Is there a single label of José Luis Alcaine in the films on which you’ve worked? Or is it more complicated because there have been so many?

It's difficult but it's about always making a movie whose photography is not too powerful, mine, but one that fits the needs of the film. I want to be in second term, in the service of the film. And I run from the genres. If they offer me a horror movie I do not try to make a horror movie, but a photograph that is quite recognizable and everyday so that terror can enter people's lives saying, "Damn, this could happen to me!". An example is ‘Se puede matar a un niño', Chicho Ibáñez Serrador, which is about absolute terror and occurs in August on an island that could be Ibiza. Chicho wanted a film of great shadows on the walls, which frightened the public, and I said no, I had to make a daily film, where things happen that shake and suddenly shake and hope that that does not happen to you. In 'The Skin I Live In', a thriller, I tried not to create the picture of a normal thriller, but a recognizable environment for the viewer with small details of terror or threat, which surprises more…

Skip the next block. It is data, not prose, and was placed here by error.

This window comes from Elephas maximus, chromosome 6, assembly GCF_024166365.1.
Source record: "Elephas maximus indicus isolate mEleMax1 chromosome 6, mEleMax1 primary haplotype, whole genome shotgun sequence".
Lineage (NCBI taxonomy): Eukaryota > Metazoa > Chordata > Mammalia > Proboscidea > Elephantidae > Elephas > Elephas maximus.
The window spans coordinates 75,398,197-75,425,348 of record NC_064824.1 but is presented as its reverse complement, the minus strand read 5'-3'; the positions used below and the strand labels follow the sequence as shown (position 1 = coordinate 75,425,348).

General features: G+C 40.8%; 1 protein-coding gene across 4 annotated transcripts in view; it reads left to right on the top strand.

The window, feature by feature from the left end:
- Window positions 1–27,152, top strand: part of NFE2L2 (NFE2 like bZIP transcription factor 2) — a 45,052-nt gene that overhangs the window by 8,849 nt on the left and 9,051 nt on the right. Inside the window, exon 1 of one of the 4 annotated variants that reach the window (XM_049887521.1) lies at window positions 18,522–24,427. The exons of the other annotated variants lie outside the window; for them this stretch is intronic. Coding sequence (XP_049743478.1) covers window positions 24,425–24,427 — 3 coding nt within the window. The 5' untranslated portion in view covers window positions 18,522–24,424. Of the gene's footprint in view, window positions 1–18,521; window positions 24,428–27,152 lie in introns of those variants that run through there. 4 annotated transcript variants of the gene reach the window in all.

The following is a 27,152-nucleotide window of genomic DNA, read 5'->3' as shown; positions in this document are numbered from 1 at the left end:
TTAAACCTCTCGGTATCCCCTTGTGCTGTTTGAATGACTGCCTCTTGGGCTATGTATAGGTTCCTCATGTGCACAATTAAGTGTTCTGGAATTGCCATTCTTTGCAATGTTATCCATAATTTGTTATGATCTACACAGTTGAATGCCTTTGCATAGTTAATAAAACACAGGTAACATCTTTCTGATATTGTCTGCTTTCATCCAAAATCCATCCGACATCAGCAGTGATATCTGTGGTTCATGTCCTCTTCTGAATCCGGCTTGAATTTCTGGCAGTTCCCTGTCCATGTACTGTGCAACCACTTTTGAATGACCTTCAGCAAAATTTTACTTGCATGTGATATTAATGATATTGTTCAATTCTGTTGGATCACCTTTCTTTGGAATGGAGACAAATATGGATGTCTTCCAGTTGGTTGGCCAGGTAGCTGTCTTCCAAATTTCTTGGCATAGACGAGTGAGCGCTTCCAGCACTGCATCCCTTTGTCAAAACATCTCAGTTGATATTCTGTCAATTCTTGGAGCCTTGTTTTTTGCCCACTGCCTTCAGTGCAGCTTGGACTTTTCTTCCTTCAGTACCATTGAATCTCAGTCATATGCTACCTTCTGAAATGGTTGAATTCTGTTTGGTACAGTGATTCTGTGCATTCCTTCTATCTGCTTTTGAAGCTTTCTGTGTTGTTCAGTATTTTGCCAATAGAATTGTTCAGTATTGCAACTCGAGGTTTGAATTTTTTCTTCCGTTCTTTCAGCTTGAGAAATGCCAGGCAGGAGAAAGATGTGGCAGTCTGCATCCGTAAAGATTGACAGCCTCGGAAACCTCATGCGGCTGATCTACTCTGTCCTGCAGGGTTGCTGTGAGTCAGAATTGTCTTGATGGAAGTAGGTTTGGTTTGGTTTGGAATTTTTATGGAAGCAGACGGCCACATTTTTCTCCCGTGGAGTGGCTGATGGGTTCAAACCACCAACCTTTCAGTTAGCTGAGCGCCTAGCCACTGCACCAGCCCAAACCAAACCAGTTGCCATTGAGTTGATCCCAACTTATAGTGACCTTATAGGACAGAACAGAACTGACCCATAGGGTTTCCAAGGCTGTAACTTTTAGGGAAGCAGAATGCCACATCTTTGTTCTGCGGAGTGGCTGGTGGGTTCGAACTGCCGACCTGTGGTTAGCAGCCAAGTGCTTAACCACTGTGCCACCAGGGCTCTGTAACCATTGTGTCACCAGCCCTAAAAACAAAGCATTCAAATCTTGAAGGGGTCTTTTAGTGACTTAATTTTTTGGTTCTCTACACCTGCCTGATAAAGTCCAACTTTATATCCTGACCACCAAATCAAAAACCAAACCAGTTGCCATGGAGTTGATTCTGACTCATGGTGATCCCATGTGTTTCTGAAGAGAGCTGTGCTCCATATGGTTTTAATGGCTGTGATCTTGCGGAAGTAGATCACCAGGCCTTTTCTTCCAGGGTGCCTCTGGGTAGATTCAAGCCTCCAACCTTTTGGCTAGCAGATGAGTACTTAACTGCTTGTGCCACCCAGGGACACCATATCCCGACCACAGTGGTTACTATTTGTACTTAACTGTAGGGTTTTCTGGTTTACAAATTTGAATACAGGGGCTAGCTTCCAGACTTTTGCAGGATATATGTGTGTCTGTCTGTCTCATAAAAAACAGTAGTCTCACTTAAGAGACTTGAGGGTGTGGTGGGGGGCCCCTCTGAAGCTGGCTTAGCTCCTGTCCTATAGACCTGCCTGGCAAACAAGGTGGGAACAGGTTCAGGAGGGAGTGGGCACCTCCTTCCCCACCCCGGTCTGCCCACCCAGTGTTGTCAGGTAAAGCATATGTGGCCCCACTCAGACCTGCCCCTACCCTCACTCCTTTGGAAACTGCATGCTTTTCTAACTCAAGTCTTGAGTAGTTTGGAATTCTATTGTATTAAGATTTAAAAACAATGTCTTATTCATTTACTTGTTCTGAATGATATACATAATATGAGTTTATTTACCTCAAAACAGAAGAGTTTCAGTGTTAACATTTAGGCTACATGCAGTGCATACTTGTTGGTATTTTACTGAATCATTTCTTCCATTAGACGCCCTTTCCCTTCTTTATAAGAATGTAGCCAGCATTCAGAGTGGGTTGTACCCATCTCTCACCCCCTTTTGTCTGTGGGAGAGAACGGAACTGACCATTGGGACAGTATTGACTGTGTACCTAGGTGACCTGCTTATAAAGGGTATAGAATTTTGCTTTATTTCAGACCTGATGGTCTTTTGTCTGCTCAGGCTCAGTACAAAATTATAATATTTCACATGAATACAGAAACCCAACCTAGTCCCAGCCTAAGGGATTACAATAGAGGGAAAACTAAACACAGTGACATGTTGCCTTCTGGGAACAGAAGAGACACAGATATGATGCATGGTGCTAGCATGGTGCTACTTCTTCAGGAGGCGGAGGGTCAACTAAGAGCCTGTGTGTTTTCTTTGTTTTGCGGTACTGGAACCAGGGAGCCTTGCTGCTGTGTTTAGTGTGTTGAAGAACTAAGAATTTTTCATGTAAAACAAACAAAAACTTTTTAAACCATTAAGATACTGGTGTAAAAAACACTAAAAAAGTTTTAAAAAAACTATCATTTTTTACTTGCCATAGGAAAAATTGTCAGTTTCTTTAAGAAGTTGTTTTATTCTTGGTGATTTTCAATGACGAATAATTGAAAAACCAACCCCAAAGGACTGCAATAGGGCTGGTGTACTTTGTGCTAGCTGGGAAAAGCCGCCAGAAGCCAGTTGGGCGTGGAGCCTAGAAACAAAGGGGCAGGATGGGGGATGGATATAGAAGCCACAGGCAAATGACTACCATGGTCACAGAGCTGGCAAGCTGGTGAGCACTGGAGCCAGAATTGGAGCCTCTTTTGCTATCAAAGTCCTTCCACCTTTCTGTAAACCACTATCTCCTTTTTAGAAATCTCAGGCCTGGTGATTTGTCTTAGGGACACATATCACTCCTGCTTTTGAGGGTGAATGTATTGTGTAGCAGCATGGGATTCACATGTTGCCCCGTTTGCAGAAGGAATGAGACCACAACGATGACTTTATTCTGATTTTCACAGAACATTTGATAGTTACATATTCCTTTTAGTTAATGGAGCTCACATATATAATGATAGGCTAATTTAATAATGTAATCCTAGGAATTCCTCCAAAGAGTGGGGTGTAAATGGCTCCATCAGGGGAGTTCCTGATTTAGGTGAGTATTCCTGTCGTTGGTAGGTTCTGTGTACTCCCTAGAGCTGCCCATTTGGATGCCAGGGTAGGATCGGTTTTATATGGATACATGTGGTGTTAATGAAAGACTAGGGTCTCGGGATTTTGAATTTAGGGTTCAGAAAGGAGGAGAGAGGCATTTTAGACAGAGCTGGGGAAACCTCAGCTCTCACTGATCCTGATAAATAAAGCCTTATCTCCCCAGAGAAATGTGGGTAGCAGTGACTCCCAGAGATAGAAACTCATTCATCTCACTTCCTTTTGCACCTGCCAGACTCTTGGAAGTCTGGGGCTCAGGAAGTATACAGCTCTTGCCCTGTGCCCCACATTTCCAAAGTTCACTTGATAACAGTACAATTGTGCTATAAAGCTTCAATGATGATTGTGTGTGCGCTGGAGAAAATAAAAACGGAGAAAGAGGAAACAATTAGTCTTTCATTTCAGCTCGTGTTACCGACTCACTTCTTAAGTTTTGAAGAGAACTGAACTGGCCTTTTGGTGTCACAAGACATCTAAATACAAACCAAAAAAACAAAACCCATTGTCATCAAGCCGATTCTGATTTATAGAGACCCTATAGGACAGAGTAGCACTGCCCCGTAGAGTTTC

…How is the relationship with the directors? Because it can be complicated ...

I do not influence them at all. I simply try to listen to what they propose and try to be as practical as possible, without getting in the way because directors should not be moved too much away from the way they’ve plotted. The only thing that has to be preserved is that it is a living movie. John Ford said at the end of his life that what he was most proud of in his films were the things that were not expected to happen and changed the meaning of the film. Because that, normally, is the life that bursts into the movie.

Being called back by the same director must be a satisfaction ...

It is always a good sign. It means that they had a good time on the set, first of all, and they liked the job I did. And to repeat with really creative directors is always important. But it's also important to be suddenly called by a director you've never worked with and who tells you that he wants to work with you because he likes what he has seen of you. That was the case with Brian De Palma, who called me and told me that he thought that I was one of the best cinematographers at illuminating the actresses of the world. It's something that impresses a lot.

Posted by Geoff at 12:17 PM CDT
Updated: Sunday, June 11, 2017 7:18 PM CDT